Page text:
Tide begins to turn on abortion access in South America
In her state of the nation speech to Congress last month, Chilean President Michelle Bachelet announced that her government would promote legislation decriminalising abortion in cases of rape, risk to the woman's life, or in which the fetus is unable to survive outside the womb.
The move—a sharp shift for Chile, which currently has one of the region's strictest bans—reflects a growing tendency in much of Latin America to increase access to abortion, at least under certain circumstances. “In South America, there is a clear trend toward better and more liberal legislation”, Aníbal Faúndes, who chairs the International Federation of Gynecology and Obstetrics Working Group on Prevention of Unsafe Abortion, told The Lancet.
An opposite trend has been building in Central America, however, where El Salvador and Nicaragua have banned abortion under any circumstances. In El Salvador, women have been jailed after uninduced miscarriages, charged with failing to protect their fetuses.
Even in South American countries where legislation has not eased prohibitions, there have been positive “changes in the way the law is interpreted, and guidelines published by governments in reference to how to apply the law”, according to Leonel Briozzo, undersecretary of public health in Uruguay.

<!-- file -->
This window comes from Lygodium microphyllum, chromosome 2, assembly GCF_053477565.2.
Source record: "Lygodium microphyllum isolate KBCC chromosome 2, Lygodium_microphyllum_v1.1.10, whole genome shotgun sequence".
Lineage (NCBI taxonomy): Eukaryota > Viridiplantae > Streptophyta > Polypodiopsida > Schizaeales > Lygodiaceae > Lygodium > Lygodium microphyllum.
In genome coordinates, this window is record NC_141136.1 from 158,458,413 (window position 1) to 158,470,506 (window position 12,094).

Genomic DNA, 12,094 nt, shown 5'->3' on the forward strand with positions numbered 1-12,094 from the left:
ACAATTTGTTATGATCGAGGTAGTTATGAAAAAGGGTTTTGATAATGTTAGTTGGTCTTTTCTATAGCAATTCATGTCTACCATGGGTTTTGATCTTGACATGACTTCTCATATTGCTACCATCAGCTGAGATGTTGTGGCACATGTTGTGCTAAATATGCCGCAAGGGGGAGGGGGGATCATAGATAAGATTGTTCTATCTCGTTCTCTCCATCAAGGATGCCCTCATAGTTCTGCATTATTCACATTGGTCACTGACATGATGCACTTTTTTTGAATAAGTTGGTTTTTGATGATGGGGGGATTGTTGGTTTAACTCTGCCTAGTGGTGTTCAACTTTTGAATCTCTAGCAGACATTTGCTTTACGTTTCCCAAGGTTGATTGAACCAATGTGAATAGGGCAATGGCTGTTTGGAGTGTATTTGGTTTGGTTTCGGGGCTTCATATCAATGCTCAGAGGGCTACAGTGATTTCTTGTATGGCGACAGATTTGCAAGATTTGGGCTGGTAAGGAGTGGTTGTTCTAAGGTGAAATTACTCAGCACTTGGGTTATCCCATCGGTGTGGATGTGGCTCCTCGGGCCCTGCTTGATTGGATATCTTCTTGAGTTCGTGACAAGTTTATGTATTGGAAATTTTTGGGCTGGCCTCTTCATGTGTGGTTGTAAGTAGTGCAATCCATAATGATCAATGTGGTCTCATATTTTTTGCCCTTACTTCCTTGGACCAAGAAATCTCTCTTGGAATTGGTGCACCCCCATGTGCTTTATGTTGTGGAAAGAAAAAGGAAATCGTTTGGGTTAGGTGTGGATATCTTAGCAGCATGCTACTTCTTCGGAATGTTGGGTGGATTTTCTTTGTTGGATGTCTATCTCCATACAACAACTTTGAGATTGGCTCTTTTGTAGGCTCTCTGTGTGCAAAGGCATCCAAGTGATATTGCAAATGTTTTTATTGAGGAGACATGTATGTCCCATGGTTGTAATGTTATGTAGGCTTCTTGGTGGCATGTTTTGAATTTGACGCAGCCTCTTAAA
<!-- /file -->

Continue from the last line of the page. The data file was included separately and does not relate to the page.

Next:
The first signal came in 2006, when Colombia's Constitutional Court ruled that abortion was legal if the woman's life or health were in danger, in cases of rape or incest, or if the fetus had serious malformations that would make it impossible for it to survive outside the uterus. That was followed in 2007 by a new law in Mexico City that legalised abortion under any circumstances in the first 12 weeks of pregnancy. Mexico's Supreme Court upheld the law the following year. The measure applies only in Mexico City, however, and there was a backlash in about half the country's states, which amended their constitutions to define life as beginning at conception. Earlier this year, the state of Guerrero seemed poised to follow Mexico City's lead with a law that would have allowed abortion on demand within the first 12 weeks of pregnancy, but the state legislature never debated the measure and the governor withdrew his support for the proposal, which advocates said was probably deemed too politically risky ahead of next year's elections.
Advocates, meanwhile, have modified their strategies, seeking new allies and more gradual change. “What we learned in 2006 with the Colombian case is that we need to work with the courts and the judges”, said Giselle Carino, universal access programme director at the International Planned Parenthood Federation. People in the women's movement “began to train themselves to engage with courts and judges and produce results that were more in alignment with international human rights frameworks”.